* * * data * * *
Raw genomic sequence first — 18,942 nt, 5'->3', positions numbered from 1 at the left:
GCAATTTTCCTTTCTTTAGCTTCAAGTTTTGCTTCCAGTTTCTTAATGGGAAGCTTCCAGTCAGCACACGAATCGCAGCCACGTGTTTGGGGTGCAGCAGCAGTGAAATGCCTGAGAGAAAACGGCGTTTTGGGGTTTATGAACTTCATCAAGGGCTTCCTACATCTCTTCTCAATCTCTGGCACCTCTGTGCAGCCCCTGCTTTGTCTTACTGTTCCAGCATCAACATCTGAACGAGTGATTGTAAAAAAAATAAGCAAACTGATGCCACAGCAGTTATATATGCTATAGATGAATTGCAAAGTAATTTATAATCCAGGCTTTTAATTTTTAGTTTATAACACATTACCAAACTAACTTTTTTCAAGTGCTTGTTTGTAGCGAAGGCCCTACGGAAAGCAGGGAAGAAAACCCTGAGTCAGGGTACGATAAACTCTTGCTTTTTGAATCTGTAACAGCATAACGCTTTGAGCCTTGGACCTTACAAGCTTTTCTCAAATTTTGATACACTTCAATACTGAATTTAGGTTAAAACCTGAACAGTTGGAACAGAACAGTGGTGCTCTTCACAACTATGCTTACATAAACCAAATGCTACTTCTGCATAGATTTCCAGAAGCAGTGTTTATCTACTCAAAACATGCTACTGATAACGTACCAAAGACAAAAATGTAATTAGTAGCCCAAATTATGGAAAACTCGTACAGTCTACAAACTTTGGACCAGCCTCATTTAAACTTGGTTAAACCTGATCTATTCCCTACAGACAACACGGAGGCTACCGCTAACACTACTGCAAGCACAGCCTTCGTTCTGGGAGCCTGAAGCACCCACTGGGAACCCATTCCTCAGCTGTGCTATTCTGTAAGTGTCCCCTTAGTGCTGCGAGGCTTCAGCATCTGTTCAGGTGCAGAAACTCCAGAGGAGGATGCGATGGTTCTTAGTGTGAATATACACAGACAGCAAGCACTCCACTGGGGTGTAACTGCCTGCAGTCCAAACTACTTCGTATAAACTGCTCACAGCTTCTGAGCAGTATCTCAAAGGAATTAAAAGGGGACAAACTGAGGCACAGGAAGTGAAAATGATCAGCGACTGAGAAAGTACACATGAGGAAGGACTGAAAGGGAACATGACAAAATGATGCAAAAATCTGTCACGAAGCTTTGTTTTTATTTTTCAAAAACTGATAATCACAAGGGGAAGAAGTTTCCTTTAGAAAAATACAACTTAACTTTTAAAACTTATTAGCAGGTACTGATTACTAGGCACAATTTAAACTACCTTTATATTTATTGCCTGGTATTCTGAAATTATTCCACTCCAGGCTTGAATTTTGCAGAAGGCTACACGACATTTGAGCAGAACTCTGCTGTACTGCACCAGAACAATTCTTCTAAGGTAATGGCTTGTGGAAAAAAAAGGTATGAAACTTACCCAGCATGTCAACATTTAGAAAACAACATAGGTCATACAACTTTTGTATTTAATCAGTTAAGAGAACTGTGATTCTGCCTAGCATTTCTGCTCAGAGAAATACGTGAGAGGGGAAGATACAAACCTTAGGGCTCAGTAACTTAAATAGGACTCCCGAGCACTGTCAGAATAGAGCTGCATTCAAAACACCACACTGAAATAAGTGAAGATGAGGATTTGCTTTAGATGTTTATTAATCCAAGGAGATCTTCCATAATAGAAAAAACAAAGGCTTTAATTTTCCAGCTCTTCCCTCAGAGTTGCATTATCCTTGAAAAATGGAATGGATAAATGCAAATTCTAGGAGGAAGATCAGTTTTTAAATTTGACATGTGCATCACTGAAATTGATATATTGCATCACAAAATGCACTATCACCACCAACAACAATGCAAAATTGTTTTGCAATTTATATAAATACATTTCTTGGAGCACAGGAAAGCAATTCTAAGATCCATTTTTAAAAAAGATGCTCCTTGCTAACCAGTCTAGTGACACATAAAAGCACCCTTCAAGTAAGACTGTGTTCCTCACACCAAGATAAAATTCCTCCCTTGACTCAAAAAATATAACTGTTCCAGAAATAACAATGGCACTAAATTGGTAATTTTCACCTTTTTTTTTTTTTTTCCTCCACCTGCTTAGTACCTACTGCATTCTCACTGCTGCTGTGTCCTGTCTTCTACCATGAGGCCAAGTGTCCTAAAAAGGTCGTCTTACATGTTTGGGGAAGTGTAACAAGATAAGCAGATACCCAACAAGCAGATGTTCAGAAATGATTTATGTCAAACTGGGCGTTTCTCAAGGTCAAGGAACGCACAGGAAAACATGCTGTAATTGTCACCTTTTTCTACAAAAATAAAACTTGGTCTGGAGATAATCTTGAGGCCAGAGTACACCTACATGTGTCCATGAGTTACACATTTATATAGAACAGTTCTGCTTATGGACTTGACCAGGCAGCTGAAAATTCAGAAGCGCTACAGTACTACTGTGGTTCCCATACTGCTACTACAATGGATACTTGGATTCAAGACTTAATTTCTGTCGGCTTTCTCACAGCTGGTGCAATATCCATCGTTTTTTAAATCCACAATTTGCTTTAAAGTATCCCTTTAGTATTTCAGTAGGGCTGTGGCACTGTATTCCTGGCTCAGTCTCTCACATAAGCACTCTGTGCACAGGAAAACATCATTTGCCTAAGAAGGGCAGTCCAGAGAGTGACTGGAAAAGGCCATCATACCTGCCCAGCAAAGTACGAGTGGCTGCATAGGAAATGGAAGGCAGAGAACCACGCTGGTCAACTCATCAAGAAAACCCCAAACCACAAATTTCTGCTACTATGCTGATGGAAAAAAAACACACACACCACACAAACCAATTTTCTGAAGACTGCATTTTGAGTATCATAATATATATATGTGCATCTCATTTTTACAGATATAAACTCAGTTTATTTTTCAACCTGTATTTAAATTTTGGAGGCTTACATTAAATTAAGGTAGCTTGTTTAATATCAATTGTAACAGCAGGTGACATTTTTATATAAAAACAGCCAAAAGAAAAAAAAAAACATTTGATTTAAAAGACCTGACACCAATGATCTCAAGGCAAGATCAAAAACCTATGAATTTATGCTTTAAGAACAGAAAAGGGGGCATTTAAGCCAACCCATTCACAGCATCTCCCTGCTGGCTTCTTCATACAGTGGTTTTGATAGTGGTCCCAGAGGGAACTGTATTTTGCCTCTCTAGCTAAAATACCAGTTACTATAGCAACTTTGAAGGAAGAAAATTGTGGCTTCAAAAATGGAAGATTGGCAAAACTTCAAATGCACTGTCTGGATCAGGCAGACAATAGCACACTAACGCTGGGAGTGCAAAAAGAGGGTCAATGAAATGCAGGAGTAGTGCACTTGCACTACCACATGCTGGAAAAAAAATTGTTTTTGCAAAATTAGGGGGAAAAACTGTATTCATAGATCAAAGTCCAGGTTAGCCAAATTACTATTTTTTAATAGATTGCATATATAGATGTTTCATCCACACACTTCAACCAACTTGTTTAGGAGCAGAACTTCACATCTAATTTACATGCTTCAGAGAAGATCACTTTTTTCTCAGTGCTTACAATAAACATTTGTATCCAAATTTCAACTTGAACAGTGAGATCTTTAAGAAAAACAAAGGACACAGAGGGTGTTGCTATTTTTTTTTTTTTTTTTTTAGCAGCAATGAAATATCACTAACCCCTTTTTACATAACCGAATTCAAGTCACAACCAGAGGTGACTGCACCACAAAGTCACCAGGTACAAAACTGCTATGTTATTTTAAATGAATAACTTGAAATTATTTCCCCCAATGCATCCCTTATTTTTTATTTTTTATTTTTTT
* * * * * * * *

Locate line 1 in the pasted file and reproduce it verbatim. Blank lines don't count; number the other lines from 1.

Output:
Raw genomic sequence first — 18,942 nt, 5'->3', positions numbered from 1 at the left: